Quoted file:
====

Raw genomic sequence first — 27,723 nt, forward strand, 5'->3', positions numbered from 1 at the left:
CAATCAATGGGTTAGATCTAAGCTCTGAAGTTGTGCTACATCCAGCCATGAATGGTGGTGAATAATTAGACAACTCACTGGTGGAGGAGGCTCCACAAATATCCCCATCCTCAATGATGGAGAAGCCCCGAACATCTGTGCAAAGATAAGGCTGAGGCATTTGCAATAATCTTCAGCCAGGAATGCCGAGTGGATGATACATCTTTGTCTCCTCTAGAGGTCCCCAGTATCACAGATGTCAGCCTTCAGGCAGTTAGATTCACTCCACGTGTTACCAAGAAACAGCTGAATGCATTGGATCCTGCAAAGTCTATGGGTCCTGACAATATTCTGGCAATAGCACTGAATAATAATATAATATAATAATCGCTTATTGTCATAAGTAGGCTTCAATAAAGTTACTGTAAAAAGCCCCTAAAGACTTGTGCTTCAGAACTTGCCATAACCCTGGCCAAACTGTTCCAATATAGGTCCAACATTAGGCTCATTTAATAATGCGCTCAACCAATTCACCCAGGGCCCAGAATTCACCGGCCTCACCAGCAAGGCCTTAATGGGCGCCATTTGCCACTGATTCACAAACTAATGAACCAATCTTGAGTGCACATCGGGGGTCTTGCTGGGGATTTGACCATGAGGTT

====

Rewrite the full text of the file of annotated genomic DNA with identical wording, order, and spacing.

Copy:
Raw genomic sequence first — 27,723 nt, forward strand, 5'->3', positions numbered from 1 at the left:
CAATCAATGGGTTAGATCTAAGCTCTGAAGTTGTGCTACATCCAGCCATGAATGGTGGTGAATAATTAGACAACTCACTGGTGGAGGAGGCTCCACAAATATCCCCATCCTCAATGATGGAGAAGCCCCGAACATCTGTGCAAAGATAAGGCTGAGGCATTTGCAATAATCTTCAGCCAGGAATGCCGAGTGGATGATACATCTTTGTCTCCTCTAGAGGTCCCCAGTATCACAGATGTCAGCCTTCAGGCAGTTAGATTCACTCCACGTGTTACCAAGAAACAGCTGAATGCATTGGATCCTGCAAAGTCTATGGGTCCTGACAATATTCTGGCAATAGCACTGAATAATAATATAATATAATAATCGCTTATTGTCATAAGTAGGCTTCAATAAAGTTACTGTAAAAAGCCCCTAAAGACTTGTGCTTCAGAACTTGCCATAACCCTGGCCAAACTGTTCCAATATAGGTCCAACATTAGGCTCATTTAATAATGCGCTCAACCAATTCACCCAGGGCCCAGAATTCACCGGCCTCACCAGCAAGGCCTTAATGGGCGCCATTTGCCACTGATTCACAAACTAATGAACCAATCTTGAGTGCACATCGGGGGTCTTGCTGGGGATTTGACCATGAGGTT